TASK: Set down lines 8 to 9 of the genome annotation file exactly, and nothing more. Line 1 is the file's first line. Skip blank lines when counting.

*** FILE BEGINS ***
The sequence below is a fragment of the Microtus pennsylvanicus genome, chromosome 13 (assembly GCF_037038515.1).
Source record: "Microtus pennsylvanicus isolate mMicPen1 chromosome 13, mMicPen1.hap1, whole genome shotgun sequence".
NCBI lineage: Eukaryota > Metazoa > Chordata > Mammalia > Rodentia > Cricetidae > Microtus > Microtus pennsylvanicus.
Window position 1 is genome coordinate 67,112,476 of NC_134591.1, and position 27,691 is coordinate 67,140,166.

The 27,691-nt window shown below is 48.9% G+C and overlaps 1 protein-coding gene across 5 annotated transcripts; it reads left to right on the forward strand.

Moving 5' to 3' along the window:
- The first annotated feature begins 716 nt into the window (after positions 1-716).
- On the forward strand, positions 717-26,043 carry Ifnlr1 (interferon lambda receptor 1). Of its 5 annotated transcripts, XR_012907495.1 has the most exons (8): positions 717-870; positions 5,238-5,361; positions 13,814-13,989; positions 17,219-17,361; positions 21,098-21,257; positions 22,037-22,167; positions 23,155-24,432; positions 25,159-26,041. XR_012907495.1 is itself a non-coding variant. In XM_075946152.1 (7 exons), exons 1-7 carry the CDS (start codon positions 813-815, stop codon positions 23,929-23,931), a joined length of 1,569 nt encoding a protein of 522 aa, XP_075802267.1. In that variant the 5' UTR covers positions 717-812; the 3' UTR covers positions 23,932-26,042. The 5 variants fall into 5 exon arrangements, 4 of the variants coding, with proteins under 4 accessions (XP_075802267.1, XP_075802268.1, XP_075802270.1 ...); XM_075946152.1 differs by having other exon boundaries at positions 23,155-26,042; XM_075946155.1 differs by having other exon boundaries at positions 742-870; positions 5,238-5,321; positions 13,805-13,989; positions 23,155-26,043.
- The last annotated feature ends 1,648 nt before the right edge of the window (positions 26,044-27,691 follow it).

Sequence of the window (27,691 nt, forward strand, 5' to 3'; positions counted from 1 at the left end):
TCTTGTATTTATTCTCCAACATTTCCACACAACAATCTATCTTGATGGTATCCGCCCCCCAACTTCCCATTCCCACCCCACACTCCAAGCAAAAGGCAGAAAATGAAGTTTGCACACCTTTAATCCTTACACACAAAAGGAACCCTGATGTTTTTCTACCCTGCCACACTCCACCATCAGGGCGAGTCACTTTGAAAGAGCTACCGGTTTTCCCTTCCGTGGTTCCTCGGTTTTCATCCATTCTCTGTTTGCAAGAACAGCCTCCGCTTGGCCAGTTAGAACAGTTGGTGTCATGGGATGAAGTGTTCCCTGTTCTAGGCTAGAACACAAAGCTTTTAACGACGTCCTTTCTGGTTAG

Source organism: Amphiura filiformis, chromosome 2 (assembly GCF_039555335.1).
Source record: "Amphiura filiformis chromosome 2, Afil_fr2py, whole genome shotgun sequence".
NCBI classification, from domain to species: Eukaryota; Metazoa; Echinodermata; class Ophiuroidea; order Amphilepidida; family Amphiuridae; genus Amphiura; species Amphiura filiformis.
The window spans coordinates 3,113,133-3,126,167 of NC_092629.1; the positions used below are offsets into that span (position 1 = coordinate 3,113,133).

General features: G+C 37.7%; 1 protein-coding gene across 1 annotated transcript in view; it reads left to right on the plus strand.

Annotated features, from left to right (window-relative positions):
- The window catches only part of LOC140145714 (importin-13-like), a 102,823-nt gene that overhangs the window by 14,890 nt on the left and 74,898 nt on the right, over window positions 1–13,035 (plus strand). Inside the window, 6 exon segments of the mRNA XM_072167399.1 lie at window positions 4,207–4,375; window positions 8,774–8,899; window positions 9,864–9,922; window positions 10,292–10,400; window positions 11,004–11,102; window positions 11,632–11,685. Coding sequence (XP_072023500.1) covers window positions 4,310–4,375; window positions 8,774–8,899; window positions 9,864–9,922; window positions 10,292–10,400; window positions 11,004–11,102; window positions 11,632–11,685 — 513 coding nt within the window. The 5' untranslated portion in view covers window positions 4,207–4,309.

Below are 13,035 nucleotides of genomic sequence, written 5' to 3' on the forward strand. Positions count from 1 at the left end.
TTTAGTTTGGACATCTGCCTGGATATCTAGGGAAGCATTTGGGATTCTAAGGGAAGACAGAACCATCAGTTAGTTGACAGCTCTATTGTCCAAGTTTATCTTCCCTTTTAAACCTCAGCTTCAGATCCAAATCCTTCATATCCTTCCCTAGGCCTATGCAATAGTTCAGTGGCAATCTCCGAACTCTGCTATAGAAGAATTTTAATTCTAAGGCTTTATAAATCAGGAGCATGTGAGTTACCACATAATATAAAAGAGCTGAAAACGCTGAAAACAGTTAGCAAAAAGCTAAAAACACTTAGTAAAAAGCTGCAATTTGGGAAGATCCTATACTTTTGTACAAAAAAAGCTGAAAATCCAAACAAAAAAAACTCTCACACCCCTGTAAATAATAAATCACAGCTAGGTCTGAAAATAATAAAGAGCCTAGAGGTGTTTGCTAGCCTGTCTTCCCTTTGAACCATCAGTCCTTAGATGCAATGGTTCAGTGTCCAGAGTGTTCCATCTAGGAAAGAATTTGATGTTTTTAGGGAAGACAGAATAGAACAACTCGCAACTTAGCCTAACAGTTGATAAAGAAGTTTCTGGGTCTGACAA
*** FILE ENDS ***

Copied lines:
- On the forward strand, positions 717-26,043 carry Ifnlr1 (interferon lambda receptor 1). Of its 5 annotated transcripts, XR_012907495.1 has the most exons (8): positions 717-870; positions 5,238-5,361; positions 13,814-13,989; positions 17,219-17,361; positions 21,098-21,257; positions 22,037-22,167; positions 23,155-24,432; positions 25,159-26,041. XR_012907495.1 is itself a non-coding variant. In XM_075946152.1 (7 exons), exons 1-7 carry the CDS (start codon positions 813-815, stop codon positions 23,929-23,931), a joined length of 1,569 nt encoding a protein of 522 aa, XP_075802267.1. In that variant the 5' UTR covers positions 717-812; the 3' UTR covers positions 23,932-26,042. The 5 variants fall into 5 exon arrangements, 4 of the variants coding, with proteins under 4 accessions (XP_075802267.1, XP_075802268.1, XP_075802270.1 ...); XM_075946152.1 differs by having other exon boundaries at positions 23,155-26,042; XM_075946155.1 differs by having other exon boundaries at positions 742-870; positions 5,238-5,321; positions 13,805-13,989; positions 23,155-26,043.
- The last annotated feature ends 1,648 nt before the right edge of the window (positions 26,044-27,691 follow it).